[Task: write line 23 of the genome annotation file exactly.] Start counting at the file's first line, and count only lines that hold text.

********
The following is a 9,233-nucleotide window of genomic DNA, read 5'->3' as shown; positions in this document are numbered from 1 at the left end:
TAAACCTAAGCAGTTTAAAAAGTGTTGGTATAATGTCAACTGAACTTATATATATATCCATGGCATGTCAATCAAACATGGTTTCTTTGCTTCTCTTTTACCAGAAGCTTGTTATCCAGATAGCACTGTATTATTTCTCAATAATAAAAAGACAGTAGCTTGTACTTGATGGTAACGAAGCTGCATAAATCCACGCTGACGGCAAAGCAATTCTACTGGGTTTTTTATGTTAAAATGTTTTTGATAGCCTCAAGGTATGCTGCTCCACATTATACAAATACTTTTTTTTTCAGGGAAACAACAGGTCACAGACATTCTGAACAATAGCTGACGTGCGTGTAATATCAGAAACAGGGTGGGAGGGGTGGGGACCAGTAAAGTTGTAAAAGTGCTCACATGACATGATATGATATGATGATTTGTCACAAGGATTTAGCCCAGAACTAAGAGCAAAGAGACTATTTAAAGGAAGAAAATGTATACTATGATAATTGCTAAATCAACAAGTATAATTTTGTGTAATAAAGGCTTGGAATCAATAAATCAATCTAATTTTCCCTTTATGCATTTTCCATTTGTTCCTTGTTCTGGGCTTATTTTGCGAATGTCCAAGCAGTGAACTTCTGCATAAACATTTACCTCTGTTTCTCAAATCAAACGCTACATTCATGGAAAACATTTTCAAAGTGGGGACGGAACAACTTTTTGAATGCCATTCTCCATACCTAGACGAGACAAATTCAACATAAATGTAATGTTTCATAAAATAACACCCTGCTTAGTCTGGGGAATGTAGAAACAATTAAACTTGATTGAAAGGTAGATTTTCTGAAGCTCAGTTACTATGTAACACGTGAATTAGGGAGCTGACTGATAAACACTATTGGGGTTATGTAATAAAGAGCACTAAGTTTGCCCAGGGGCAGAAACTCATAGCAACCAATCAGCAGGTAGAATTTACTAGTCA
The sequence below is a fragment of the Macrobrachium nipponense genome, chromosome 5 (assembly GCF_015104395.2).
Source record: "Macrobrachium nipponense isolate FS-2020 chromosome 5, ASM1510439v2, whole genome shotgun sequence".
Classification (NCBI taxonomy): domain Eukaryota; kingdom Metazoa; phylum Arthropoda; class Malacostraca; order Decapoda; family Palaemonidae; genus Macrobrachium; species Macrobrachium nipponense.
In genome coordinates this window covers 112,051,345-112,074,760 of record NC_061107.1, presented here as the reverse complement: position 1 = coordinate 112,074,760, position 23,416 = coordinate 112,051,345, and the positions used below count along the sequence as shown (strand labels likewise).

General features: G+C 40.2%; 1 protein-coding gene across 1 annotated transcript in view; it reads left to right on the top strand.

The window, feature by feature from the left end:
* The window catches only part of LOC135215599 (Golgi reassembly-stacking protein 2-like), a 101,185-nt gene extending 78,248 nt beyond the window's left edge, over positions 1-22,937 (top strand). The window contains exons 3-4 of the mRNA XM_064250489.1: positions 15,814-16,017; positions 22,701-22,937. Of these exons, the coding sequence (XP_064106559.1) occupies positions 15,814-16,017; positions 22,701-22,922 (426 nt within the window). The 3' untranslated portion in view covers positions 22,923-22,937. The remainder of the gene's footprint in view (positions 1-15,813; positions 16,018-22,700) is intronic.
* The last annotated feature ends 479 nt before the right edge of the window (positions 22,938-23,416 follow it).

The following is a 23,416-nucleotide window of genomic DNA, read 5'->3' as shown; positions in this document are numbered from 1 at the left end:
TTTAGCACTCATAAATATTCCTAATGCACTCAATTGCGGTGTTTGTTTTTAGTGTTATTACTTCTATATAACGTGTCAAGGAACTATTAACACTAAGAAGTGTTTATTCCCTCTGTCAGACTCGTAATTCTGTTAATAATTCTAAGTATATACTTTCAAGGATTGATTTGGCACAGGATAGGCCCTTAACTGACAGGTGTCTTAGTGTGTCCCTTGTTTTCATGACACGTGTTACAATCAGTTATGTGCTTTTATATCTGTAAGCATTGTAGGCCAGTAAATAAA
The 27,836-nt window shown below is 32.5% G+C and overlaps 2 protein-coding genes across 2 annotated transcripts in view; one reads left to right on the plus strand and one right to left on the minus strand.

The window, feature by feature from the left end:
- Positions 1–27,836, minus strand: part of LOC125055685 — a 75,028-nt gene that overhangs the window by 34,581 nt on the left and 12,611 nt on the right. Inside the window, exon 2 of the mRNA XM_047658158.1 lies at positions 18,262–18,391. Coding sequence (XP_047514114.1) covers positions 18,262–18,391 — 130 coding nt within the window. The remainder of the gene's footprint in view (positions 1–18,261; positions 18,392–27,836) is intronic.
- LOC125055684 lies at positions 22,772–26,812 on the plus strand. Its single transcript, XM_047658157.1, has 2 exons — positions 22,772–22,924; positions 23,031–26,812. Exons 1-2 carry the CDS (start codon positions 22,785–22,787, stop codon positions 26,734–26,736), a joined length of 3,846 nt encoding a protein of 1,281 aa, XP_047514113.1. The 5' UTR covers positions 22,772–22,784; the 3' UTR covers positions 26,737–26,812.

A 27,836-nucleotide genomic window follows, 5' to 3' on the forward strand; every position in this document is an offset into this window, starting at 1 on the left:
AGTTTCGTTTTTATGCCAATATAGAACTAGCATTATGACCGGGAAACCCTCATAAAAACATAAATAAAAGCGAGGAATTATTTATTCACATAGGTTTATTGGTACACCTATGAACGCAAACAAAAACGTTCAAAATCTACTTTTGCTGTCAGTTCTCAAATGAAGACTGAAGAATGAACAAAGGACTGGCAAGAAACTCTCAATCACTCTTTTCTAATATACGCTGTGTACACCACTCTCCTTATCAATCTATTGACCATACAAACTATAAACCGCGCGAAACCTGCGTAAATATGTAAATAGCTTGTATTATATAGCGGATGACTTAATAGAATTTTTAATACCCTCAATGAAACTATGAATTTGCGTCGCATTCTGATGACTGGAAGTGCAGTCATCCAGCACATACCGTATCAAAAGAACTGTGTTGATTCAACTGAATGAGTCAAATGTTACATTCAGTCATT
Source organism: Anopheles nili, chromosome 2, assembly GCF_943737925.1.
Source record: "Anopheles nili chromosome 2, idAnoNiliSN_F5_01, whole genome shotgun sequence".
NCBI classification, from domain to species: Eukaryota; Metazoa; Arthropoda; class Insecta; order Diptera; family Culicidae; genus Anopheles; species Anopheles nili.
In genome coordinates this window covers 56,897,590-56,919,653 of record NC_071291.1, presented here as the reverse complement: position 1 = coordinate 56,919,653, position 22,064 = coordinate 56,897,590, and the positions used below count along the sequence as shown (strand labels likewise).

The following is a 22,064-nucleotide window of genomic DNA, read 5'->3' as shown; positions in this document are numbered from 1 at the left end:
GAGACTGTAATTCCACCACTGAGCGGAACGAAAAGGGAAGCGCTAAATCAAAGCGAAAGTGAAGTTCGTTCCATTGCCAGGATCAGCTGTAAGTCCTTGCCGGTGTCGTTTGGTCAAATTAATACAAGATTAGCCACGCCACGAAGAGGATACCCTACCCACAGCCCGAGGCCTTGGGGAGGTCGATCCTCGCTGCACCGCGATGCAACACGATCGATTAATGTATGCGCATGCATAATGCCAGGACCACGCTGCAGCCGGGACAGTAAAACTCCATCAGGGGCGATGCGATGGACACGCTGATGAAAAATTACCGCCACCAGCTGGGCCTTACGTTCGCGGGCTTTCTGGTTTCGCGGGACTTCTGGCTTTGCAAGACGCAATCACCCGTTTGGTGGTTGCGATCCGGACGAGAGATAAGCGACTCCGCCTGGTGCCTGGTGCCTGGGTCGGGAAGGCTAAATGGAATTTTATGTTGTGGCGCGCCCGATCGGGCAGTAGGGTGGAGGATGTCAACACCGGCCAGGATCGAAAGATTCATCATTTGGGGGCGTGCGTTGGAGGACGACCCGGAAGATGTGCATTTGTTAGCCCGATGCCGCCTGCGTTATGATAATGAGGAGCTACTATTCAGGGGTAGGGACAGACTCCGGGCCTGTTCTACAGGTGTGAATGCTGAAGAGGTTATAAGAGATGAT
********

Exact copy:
The following is a 22,064-nucleotide window of genomic DNA, read 5'->3' as shown; positions in this document are numbered from 1 at the left end: